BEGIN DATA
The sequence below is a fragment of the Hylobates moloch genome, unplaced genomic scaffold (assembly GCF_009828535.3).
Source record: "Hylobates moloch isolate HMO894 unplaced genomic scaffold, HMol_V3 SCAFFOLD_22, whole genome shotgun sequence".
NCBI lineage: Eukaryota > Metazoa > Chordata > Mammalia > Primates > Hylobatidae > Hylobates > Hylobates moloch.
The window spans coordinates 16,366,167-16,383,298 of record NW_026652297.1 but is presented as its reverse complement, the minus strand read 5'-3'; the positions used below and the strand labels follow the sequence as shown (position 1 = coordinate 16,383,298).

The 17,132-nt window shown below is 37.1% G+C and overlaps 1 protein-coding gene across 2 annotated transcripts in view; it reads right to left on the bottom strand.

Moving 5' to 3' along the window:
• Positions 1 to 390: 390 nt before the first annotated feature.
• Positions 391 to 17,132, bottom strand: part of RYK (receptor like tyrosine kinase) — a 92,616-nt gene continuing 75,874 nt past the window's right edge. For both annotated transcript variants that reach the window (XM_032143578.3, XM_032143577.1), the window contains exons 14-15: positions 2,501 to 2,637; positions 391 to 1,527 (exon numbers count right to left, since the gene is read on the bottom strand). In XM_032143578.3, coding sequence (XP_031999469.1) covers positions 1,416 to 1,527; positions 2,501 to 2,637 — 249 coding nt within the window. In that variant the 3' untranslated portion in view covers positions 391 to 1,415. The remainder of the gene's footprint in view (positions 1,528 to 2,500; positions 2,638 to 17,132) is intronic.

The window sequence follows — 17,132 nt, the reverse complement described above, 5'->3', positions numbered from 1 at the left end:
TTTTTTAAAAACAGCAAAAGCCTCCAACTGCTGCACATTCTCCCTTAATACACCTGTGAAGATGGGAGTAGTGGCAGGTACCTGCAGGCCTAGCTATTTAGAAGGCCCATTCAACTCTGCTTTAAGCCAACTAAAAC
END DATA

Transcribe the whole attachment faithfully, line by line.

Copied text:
The sequence below is a fragment of the Hylobates moloch genome, unplaced genomic scaffold (assembly GCF_009828535.3).
Source record: "Hylobates moloch isolate HMO894 unplaced genomic scaffold, HMol_V3 SCAFFOLD_22, whole genome shotgun sequence".
NCBI lineage: Eukaryota > Metazoa > Chordata > Mammalia > Primates > Hylobatidae > Hylobates > Hylobates moloch.
The window spans coordinates 16,366,167-16,383,298 of record NW_026652297.1 but is presented as its reverse complement, the minus strand read 5'-3'; the positions used below and the strand labels follow the sequence as shown (position 1 = coordinate 16,383,298).

The 17,132-nt window shown below is 37.1% G+C and overlaps 1 protein-coding gene across 2 annotated transcripts in view; it reads right to left on the bottom strand.

Moving 5' to 3' along the window:
• Positions 1 to 390: 390 nt before the first annotated feature.
• Positions 391 to 17,132, bottom strand: part of RYK (receptor like tyrosine kinase) — a 92,616-nt gene continuing 75,874 nt past the window's right edge. For both annotated transcript variants that reach the window (XM_032143578.3, XM_032143577.1), the window contains exons 14-15: positions 2,501 to 2,637; positions 391 to 1,527 (exon numbers count right to left, since the gene is read on the bottom strand). In XM_032143578.3, coding sequence (XP_031999469.1) covers positions 1,416 to 1,527; positions 2,501 to 2,637 — 249 coding nt within the window. In that variant the 3' untranslated portion in view covers positions 391 to 1,415. The remainder of the gene's footprint in view (positions 1,528 to 2,500; positions 2,638 to 17,132) is intronic.

The window sequence follows — 17,132 nt, the reverse complement described above, 5'->3', positions numbered from 1 at the left end:
TTTTTTAAAAACAGCAAAAGCCTCCAACTGCTGCACATTCTCCCTTAATACACCTGTGAAGATGGGAGTAGTGGCAGGTACCTGCAGGCCTAGCTATTTAGAAGGCCCATTCAACTCTGCTTTAAGCCAACTAAAAC